Many companies I speak with are fighting tremendous pressure to pull back on their marketing and research spending for the Hispanic segment or are working with budgets that are already significantly smaller than in previous years. Yet my recent report on Hispanic’s reaction to the recessionshows that brands actually need to be working harder to earn Hispanics’ coveted dollars. Advertising Agerecently highlighted some of the key points I uncovered:
The New York Times has put together a very interesting interactive graphic that shows how recessions behaved in the past, and what this means for the future. Please note that the picture below is a static image.
Saw this article today in moco ranking mobile ad networks in the US. They published these numbers, but don't stand behind them - at least entirely. I'm interested in digging a bit deeper into the UV calculation.
Millennial Media: 45.6 million
AOL/Platform-A's Third Screen Media: 28.6 million
AdMob: 25.7 million
Microsoft's MSN Ad Network: 25.4 million
Jumptap: 23.4 million
Quattro Wireless: 23 million
Yahoo! isn't mentioned. Google is not there - guess this doesn't include Search, but these online giants are popular at least with the consumers we survey. Oh, and no application networks or SMS. The article does back up Millennial's claim to reach. They'd have to be reaching just about every person who browses the mobile web in a given month - even those with one page view - to hit this published number. Aside from the rankings, good to see all of the networks doing so well. These numbers have been growing steadily over the past couple of years. With smartphones selling so well, usage of data services is growing. Forrester's data shows relatively few daily browsers outside of smartphone owners. Most of these ad networks show similar usage patterns. All of this traffic together Choosing ad networks isn't a topic I've researched yet. We do advocate though that brands find their customers, understand their mobile behaviors, and build a strategy from there. With the momentum in consumer adoption of mobile data services, it will soon be hard for any consumer or business-oriented brand to avoid the medium as a channel to engage with consumers for much longer.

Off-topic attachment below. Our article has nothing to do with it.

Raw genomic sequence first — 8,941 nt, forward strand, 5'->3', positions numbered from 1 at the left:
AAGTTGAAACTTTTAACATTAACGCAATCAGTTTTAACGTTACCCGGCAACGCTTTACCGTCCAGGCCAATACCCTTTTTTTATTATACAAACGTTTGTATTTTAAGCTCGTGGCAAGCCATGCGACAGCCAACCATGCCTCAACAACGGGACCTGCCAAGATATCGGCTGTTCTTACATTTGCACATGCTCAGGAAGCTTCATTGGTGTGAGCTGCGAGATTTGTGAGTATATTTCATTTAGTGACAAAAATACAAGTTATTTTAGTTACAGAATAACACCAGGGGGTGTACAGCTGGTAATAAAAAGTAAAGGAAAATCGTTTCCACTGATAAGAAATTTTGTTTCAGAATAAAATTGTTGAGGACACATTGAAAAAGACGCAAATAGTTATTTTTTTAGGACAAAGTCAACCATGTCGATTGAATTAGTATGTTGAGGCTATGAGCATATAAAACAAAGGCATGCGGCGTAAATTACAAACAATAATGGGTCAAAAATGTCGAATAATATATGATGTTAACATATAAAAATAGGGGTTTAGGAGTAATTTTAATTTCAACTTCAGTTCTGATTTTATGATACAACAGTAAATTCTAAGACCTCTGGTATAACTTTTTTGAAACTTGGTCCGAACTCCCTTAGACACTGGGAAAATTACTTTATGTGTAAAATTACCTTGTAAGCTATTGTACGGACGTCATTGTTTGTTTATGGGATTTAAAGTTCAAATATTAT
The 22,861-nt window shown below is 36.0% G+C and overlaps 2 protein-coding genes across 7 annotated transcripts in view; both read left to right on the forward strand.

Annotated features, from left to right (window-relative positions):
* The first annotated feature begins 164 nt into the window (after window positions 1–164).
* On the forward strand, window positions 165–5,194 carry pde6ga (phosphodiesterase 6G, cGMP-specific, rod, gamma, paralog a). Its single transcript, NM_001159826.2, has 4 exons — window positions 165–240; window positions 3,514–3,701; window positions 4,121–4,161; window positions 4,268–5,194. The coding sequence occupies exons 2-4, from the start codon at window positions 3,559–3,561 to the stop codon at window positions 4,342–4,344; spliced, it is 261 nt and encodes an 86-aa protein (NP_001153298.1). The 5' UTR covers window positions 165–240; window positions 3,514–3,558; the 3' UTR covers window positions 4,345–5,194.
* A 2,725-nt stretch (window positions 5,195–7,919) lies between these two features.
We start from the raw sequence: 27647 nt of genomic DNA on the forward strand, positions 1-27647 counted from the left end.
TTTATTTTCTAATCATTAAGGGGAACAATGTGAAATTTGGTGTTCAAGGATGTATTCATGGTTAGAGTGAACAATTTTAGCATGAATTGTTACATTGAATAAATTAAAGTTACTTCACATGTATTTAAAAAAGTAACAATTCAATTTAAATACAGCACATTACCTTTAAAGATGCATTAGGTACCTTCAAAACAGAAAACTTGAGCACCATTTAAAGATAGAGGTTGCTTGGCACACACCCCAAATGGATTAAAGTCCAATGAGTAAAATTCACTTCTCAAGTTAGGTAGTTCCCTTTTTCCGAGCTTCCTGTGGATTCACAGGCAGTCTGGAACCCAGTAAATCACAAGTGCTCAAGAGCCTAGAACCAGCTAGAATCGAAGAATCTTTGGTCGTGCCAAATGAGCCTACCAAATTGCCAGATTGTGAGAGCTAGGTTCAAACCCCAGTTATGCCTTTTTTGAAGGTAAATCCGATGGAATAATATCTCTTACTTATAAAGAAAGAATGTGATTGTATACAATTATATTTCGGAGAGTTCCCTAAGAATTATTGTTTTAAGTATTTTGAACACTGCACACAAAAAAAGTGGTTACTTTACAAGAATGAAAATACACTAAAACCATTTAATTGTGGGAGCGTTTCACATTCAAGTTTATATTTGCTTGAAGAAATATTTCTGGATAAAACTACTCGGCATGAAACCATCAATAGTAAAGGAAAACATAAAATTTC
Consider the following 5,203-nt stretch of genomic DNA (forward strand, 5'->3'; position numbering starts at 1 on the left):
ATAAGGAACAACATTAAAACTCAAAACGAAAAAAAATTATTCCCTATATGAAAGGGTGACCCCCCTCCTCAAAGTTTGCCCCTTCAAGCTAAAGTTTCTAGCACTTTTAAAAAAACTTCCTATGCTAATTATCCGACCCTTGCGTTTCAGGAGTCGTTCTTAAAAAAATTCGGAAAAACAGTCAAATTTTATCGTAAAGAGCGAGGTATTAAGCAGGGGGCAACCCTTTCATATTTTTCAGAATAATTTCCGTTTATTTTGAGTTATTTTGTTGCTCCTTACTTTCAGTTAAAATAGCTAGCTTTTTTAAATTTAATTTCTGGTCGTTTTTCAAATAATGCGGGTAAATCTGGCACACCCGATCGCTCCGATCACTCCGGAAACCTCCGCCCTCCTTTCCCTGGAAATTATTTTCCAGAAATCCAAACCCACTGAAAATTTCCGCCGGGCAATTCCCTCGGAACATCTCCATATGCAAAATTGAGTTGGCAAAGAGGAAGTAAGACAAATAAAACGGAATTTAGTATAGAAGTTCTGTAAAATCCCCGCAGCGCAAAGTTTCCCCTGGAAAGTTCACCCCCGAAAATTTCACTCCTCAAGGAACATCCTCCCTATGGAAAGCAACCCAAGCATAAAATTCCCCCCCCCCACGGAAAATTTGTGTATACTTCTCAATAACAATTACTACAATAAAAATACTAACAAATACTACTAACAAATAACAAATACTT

Bloggers, which have been receiving an incredible amount of attention as the new influencers continue to grow in importance. Reading about the events at Blogher, it's clear that brands are kowtowing to these household influencers and offering them products, samples, and other events. It's not just the women bloggers category, but all over, tech bloggers are now part of the regular media/PR outreach list for tech, security, and device conferences.
The global hotel industry is battling some tough times. To get a better idea of the industry's outlook for 2010 and the role you see distribution playing in your efforts, we're inviting hotel professionals to take a quick (10 minute) online survey. In exchange, we'll send you a complimentary summary of our findings after we complete gathering the data.
The lead story on UK news bulletins this morning was the latest results from commercial broadcaster ITV. Two observations, even before we get into the detail of the story: big media companies, due to their prominent role in our lives, have a deep resonance with the public in ways that, say, a ball-bearing company, would never have; and the media meltdown— where traditional media business models based on scarcity and control are fundamentally challenged by the new realities of digital media consumption — is now high on the mainstream news agenda.
The focus of today’s news is on ITV’s losses and the sale, at a knock-down price, of its social network Friends Reunited.The broadcaster’s business model, heavily reliant on advertising revenues, leaves it exposed to this shift, whereas rival broadcaster (and major ITV shareholder) BSkyB has succeeded as a platform business, offering telephony and broadband alongside Pay TV. ITV has made the right noises about focusing now on its online video proposition and acquiring more of its own content to exploit. Neither will be easy, however, and successful execution will be the key here. ITV’s track record, looking at its failure to develop Friends Reunited (by no means a bad purchase at the time), is not great.
To put it mildly, travelers are so angry with poor online travel experiences they're approaching a breaking point.
Check out the steady decline in the number of US online leisure travelers who enjoy using the Web to plan and book trips, and who feel that travel Web sites effectively present choices and trade-offs to them. These are critically important given the tepid economy and the increasingly complex way consumers are forced to buy travel. And now, notice how we see a small, but meaningful, increase in the number of people considering using offline travel agencies.
Today Digeo went live with its Moxi Mate, the companion to its Moxi HD DVR, designed to provide whole-home DVR functionality. I sat down with Greg Gudorf, CEO of Digeo, a few weeks back and he previewed the box for me. A couple of my reactions were: 1) the quality of box-to-box streaming is phenomenal; 2) they even designed it so you can turn the panel lights off at night, assuming it will be a bedroom accessory.
The real secret power of this, however, comes with the free inclusion of PlayOn software, which allows your PC to stream online video from Netflix, Hulu, YouTube (and really any other online media content you want including music and photos) to your Moxi Mate box. This is a clever end run around the problem of trying to get the rights to integrate Hulu content into the box directly. (As we saw with Boxee, this is not something Hulu is excited to enable as it threatens their relationships with content owners.)
Love the device. But the fight over how media content will get around the home has only just begun, let the games begin!